Tuesday, June 1, 2010

Wayne's Day

The Sunday before Memorial Day was Wayne’s day.

It was the day he graduated from our school. A day he did not think would come. But a day he made happen—and we helped.

Wayne came to me last summer and asked could he please come to our school. Eighteen, having been pushed out of his school in northern Ohio, he had moved in with a girl friend in the area.

He was wearing his best tee shirt, his smudged glasses set askew on his face, as he earnestly asked me if he could come to school. He knew that because of his age we were not obligated to enroll him, but he was making his best pitch on what might be his last chance.

For the school it was a risk. He had not passed all the of Ohio state tests, he needed every single credit he could get, and we did not know him. The reason it was risky was that if we took in this young man and he did not graduate it would count against us on our school report card. He could lower our graduation rate (we have fewer than 100 seniors so every one moves our graduation rate by more than one percentage point) that is part of the state’s accountability calculation. We would put our ranking and our reputation on the line by taking him.

But how could we turn him down? Isn’t this what schools are supposed to do—take in kids, care for them, teach them, try to graduate them?

So we took him, the guidance counselor and I took some time to get to know him, finding out what he was interested in and then secured a place for him in our career center—and he graduated on Sunday. He passed the tests, passed his courses, did what it took.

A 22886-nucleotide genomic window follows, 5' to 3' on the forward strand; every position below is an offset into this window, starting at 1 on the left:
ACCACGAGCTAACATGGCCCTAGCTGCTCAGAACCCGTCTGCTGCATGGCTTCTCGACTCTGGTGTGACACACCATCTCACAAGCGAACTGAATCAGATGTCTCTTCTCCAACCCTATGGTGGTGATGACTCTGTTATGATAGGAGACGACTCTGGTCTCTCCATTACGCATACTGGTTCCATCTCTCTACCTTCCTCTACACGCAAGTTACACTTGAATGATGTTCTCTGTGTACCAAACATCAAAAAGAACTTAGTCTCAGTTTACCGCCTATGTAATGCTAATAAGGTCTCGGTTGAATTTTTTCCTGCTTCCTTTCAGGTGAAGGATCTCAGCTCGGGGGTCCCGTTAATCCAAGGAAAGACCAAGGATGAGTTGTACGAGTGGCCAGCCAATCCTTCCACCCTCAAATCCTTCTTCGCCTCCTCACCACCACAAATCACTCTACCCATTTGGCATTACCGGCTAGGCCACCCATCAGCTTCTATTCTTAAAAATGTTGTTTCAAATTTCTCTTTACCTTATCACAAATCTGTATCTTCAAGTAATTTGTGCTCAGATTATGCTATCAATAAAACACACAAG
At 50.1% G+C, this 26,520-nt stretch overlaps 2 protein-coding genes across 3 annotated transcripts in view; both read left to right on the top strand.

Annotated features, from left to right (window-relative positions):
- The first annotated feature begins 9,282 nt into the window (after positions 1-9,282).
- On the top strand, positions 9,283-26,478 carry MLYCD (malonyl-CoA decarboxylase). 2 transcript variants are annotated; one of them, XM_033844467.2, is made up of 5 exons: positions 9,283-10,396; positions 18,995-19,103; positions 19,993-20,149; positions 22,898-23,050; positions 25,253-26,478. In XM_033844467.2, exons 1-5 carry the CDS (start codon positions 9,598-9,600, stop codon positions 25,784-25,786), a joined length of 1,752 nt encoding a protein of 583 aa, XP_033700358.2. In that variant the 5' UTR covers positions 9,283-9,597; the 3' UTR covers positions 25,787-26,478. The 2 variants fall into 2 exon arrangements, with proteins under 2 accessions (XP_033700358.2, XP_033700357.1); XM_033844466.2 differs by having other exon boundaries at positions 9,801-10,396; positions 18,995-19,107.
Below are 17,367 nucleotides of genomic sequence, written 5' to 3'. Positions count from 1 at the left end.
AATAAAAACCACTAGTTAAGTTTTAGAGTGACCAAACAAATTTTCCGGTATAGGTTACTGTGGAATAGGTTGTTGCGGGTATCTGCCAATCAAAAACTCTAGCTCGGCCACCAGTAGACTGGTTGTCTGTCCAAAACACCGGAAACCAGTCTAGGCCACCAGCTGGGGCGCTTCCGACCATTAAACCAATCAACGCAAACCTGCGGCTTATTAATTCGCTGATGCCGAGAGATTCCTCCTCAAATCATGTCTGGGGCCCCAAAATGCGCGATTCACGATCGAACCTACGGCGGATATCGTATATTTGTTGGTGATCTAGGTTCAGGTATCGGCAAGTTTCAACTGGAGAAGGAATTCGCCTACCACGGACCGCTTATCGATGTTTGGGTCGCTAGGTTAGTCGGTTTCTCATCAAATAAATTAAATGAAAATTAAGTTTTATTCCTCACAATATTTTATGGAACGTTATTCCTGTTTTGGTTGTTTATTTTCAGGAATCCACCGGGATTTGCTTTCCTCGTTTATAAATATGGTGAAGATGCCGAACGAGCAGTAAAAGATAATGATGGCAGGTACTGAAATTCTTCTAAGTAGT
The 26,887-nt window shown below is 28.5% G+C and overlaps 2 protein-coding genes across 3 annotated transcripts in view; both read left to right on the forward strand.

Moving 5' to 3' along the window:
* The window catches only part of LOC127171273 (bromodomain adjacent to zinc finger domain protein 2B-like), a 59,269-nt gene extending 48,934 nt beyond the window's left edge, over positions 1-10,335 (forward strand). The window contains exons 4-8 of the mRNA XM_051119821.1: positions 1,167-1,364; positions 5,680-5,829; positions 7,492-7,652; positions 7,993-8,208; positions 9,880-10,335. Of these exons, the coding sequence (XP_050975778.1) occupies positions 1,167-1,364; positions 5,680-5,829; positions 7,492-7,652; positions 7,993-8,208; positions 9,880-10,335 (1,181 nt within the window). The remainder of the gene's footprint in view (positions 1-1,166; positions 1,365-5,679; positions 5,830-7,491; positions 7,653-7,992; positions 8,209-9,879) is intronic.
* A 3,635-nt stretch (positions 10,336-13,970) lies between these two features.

What worries me when I see Wayne is how many other kids do not find a school that will take him. Schools that know it would be the right thing to give him, and others like him, a chance—but feel they cannot do it because the risk is too great.

This one case illustrates clearly what is wrong with the current ‘hold schools accountable’ mantra. It holds them responsible for the wrong things.

Had we turned Wayne away, no one would have known, we would not have lost points on our state report card, and it would not have effected our federal accountability measures either. We took him, and it could have hurt us on all of these measures.

The system is simply wrong. It incentivizes the wrong things—and punishes schools for doing the right things. I know it is time to change it, but it seems that our leaders at both the state and national level have absolutely no clue.

But I am not worrying about that as I write this. Because Wayne graduated; in clothes that our bus supervisor and his partner bought for him after graduation practice and in a gown that my secretary secretly paid for.

It was Wayne’s day—and a good day for our school as well.

No comments:

Post a Comment